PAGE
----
China COSCO Holdings Co. said it had a loss of 8.1 billion Chinese Yuan Renminbi ($1.3 billion) in 2012 down from a loss of 8.9 billion RMB in 2011.
Revenues were up 88.3 billion RMB compared to 84.6 billion RMB in 2011 and the operating loss for 2012 was 7.5 billion RMB compared to 10.3 billion RMB in 2011.
"2012 was 2012 was a challenging year for China COSCO," the company noted. COSCO said it responded to the market by implementing "measures to boost incomes and reduce expenses, such as reforming marketing system, strengthening coordination among internal departments, centralizing procurement and enhancing benchmarking management. The above measures have yet to be proven successful. We are disappointed to record a significant loss in 2012 as a result of oversupply in the market, low freight rate, high cost and imbalanced fleet composition."
COSCO saw increases in revenue from container shipping, logistics, container terminal oprations and container leasing, management, and sale, but realized a 31 percent decrease in revenues from dry bulk shipping.
Container shipping revenues were 47.4 billion RMB in 2012 compared to 40.2 billion RMB in 2011. Revenues from container shipping to the Americas were 14.9 billion RMB in 2012 compared to 12.3 billion in 2011, and in the Asia-Europe trade lane rose to 12.3 billion RMB compared to 9.6 billion RMB in 2011.
In the Asia-Pacific trades, revenues for COSCO were 7.6 billion RMB in 2012 compared to 6.7 billion RMB in 2011, while revenue from domestic Chinese shipping was was 11.9 billion RMB compared to 11.3 billion RMB in 2011.
The company said in 2012, container shipping volume amounted to 8,016,241 TEUs, representing an increase of 16.0 percent as compared to the corresponding period of the previous year. Average container freight rate amounted to 5,003.30 RMB per TEU, representing an increase of 4.2 percent as compared to the corresponding period of the previous year.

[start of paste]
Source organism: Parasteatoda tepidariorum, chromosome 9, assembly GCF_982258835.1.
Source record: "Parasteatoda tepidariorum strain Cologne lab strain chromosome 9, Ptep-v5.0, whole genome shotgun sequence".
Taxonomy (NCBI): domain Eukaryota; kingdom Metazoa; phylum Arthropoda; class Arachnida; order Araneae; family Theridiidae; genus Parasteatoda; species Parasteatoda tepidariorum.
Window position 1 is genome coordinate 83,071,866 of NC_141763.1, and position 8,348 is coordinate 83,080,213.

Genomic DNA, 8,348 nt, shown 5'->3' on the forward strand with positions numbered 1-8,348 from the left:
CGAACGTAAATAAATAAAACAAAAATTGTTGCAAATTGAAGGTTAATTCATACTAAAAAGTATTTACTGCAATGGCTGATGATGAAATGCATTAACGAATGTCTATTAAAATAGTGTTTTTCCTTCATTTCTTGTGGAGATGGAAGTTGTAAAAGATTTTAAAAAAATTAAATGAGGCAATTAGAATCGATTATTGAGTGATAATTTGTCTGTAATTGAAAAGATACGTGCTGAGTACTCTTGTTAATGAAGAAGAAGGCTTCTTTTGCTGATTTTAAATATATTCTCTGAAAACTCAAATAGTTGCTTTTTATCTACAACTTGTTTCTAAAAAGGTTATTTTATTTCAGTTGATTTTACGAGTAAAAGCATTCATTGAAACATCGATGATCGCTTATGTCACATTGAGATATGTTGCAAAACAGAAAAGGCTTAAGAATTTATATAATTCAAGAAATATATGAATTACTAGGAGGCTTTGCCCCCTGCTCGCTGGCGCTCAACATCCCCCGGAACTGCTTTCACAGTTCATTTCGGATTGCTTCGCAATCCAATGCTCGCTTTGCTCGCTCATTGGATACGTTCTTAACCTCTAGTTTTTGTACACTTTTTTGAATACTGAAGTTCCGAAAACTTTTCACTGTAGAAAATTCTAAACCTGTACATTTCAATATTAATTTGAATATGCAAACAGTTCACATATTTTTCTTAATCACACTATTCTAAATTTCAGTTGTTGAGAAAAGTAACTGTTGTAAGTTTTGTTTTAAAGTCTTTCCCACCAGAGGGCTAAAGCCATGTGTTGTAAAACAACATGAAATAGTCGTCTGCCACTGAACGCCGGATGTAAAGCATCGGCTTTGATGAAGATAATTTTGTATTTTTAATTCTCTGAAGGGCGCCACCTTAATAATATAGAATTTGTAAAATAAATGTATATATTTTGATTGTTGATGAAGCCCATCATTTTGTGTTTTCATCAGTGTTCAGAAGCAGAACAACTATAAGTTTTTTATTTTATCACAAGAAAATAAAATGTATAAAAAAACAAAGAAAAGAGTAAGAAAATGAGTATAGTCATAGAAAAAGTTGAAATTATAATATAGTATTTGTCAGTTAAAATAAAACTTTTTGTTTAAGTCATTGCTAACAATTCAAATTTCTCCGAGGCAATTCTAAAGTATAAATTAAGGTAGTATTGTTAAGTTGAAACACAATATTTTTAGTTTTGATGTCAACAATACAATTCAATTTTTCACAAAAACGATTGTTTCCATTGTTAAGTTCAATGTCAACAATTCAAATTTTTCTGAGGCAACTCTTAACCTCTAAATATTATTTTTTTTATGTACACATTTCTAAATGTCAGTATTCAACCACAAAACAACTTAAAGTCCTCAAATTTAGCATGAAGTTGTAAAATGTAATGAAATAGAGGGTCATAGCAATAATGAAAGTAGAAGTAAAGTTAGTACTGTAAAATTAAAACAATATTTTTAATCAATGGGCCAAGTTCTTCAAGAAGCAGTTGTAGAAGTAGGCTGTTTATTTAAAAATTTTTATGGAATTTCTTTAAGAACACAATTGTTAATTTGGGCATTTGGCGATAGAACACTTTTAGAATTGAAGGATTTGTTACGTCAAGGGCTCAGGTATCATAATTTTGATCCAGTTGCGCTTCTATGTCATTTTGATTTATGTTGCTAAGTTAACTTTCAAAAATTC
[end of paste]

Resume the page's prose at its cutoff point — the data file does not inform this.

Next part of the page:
Higher capacity and average freight rate of Asia-Europe and trans-Pacific routes as compared to the corresponding period of the previous year boosted the increase in their revenue by 30.7 percent and 21.5 percent, respectively.
COSCO said the outlook for the container industry in 2013 "remains challenging."
"Despite the unsolved excessive shipping capacity, the gap between the demand and supply was narrowed. Although the demand and supply of market capacity remains imbalanced, it is expected that the market freight rates in 2013 are unlikely to drop significantly," the company said.
"The greatest uncertainty of the industry is whether the economic recovery of Europe and the U.S. will continue and whether the container shipping business," COSCO added.
Meanwhile, China Shipping Container Lines this week reported operating profits of $98.4 million in 2012.
That was a major recovery from the $398.6 million operating loss it suffered in 2011. China Shipping had net profit of $92.1 million in 2012, compared to a net loss of $429 million in 2011. Revenue was $5.2 billion in 2012, an increase of 15.2 percent over 2011, while container volume reached 8 million TEUs, an increase of 8 percent over 2011.
The carrier’s fleet capacity at the end of 2012 was 595,000 TEUs, 1.2 percent less than at the end of 2011. China Shipping said it offset the delivery of two 14,000-TEU ships and four 4,700-TEU ships in 2012 by returning older and smaller chartered vessels.
“In 2012, the container shipping market was trapped in a complicated situation caused by unstable global economy which was unseen before in past years and made market extremely volatile,” the line said in its financial report. “Container transportation demand gradually picked up from the doldrums at the beginning of the year. Freight rates recovered since the end of the first quarter and even temporarily moved upward, with freight rates of some trade lanes reaching historical heights in the third quarter, but ultimately lost momentum in the fourth quarter due to weak demand in European markets.
“On the negative side, new capacity kept entering the market, despite the supply-demand pressure on trade lanes was relieved to a certain extent due to container liners adopting such policies as slow steaming, idling transportation capacity and adjusting fleet structure, but in general the oversupply situation failed to reverse,” the carrier said. - Eric Johnson
and Chris Dupin